My one and only lesson here is to encourage any studio with a big stable of superheroes (or any other form of shared universe for that matter) to play with is to find ways for solo films to still be solo films when the occasion calls for it. For as much as movies like "Avengers: Endgame" or "Captain America: Civil War" make the continuity of the MCU feel so rewarding, it feels downright impossible to imagine anything even remotely like "Logan" existing in the universe. Marvel Studios would do extremely well to find a way to allow these types of movies to exist. Hell, even an animated series like "What If...?" on Disney+ became far more important to the overall continuity than any of us anticipated, given what is coming down the pipeline with "Doctor Strange in the Multiverse of Madness."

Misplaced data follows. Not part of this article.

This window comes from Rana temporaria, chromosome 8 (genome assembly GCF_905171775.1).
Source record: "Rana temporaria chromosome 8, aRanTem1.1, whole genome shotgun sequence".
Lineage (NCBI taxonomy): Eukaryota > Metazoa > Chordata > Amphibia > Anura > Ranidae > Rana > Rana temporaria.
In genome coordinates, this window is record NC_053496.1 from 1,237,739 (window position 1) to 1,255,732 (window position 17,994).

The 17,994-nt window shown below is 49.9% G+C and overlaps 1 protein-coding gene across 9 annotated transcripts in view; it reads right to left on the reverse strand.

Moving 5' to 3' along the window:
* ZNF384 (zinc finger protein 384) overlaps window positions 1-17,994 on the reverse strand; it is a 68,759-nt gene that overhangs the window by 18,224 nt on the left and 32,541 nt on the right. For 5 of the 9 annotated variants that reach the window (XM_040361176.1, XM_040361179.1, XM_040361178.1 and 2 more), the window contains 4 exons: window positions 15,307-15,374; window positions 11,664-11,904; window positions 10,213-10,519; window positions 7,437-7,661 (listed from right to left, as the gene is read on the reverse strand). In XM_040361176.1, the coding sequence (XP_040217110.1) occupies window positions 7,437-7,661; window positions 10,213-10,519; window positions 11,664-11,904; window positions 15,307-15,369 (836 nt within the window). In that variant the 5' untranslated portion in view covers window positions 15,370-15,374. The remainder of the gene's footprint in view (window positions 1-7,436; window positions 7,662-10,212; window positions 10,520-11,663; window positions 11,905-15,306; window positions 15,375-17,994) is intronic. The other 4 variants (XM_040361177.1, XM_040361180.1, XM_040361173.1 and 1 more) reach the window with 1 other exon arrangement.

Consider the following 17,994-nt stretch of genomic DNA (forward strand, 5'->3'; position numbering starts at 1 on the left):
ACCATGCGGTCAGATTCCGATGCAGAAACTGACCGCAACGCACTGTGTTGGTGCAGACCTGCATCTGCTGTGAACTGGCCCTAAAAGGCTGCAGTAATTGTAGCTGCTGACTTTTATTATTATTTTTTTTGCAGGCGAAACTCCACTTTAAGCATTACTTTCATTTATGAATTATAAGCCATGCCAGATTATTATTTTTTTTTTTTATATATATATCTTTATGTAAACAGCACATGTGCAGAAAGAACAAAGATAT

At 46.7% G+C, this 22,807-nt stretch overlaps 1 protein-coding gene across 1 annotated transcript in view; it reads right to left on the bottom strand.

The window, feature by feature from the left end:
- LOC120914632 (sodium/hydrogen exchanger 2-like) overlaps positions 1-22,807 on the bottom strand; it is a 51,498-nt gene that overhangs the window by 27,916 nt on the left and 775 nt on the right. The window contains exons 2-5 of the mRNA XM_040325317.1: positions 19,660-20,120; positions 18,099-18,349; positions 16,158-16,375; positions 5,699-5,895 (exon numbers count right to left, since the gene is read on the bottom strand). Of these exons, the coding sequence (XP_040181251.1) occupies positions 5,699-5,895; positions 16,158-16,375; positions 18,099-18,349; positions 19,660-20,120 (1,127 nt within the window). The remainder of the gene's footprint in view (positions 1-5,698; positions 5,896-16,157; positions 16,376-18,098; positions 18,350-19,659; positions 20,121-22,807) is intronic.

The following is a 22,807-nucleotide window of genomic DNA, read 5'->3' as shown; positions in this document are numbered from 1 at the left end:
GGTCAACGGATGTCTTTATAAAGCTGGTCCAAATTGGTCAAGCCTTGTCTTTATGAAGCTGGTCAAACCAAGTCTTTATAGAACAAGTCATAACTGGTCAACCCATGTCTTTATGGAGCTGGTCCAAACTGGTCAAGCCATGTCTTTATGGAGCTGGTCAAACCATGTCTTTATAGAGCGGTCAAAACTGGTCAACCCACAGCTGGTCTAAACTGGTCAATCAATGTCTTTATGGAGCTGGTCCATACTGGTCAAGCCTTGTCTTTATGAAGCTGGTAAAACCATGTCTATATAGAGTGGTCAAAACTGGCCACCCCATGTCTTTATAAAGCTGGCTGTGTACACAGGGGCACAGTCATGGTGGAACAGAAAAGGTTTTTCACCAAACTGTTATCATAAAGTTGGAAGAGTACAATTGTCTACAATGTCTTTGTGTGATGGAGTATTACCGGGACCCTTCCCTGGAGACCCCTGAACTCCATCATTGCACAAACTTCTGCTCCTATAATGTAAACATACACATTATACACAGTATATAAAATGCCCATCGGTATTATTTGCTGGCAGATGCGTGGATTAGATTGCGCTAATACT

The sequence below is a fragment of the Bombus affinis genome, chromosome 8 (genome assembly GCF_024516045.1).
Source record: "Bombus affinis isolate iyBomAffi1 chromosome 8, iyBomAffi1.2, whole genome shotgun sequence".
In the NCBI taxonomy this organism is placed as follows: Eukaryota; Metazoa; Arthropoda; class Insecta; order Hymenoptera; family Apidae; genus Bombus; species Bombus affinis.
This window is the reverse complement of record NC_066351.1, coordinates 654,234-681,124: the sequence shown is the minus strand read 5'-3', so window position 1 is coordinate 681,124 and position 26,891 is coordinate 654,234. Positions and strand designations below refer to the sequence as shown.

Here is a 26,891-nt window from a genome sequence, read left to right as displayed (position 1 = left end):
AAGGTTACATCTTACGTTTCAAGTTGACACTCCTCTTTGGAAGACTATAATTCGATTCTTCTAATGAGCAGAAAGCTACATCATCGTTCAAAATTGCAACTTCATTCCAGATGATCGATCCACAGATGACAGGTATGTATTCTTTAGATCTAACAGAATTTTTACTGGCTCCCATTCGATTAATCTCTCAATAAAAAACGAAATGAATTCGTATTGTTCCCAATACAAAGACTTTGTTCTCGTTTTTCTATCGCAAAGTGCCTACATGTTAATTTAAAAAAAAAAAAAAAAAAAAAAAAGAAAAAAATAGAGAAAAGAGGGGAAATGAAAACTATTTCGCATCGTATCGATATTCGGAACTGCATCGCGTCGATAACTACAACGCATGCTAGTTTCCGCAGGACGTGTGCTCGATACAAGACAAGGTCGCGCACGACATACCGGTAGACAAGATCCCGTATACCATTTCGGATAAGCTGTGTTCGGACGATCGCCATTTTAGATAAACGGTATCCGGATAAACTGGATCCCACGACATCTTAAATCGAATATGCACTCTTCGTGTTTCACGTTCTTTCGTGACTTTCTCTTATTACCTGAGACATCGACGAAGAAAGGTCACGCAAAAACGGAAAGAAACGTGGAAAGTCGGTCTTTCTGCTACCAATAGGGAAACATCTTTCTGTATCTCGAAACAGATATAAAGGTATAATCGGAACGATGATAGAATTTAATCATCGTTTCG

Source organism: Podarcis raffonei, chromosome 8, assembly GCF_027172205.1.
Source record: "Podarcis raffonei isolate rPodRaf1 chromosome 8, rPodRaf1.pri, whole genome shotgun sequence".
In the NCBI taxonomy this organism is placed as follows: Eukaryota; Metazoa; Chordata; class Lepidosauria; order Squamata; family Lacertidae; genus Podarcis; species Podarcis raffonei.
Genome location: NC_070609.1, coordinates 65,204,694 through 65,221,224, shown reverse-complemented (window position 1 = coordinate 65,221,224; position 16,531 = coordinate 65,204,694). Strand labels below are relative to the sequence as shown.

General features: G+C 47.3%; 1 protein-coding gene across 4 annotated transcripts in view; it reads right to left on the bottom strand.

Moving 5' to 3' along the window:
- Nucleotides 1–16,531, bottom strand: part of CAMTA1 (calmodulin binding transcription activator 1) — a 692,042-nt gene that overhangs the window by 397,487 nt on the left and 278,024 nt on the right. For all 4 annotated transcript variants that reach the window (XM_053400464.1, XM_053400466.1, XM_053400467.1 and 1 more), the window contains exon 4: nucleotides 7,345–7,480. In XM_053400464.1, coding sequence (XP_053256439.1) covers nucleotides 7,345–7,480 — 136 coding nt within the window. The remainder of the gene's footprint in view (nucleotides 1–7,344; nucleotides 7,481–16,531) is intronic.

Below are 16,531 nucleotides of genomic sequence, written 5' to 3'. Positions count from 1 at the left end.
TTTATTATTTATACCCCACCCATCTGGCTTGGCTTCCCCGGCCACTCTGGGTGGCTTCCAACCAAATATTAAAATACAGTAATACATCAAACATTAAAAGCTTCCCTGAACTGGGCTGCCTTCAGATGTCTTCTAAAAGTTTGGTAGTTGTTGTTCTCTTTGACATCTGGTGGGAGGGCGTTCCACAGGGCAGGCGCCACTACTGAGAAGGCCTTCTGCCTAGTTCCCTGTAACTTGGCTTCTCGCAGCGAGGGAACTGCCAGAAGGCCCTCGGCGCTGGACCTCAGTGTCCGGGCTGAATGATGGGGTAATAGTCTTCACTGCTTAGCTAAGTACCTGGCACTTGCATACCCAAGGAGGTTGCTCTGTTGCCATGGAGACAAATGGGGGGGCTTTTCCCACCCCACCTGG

To that end, we may well be revisiting Stewart's Professor X within the larger Marvel multiverse. That could be cool and it could well put meat in seats. But we can only hope that it doesn't take away from what was accomplished with the character in "Logan" all for the sake of a glorified cameo. If there is one thing the Marvel Studios could benefit from in a post-"Endgame" landscape it's personal, filmmaker-driven stories like "Logan." Maybe that's just wishful thinking but look at "Joker." Say what you will about the movie but it couldn't have existed chained to a bigger universe and the unique take on a popular character produced a $1 billion hit. Don't let these individual stories fall by the wayside for the sake of connecting to something bigger all of the time.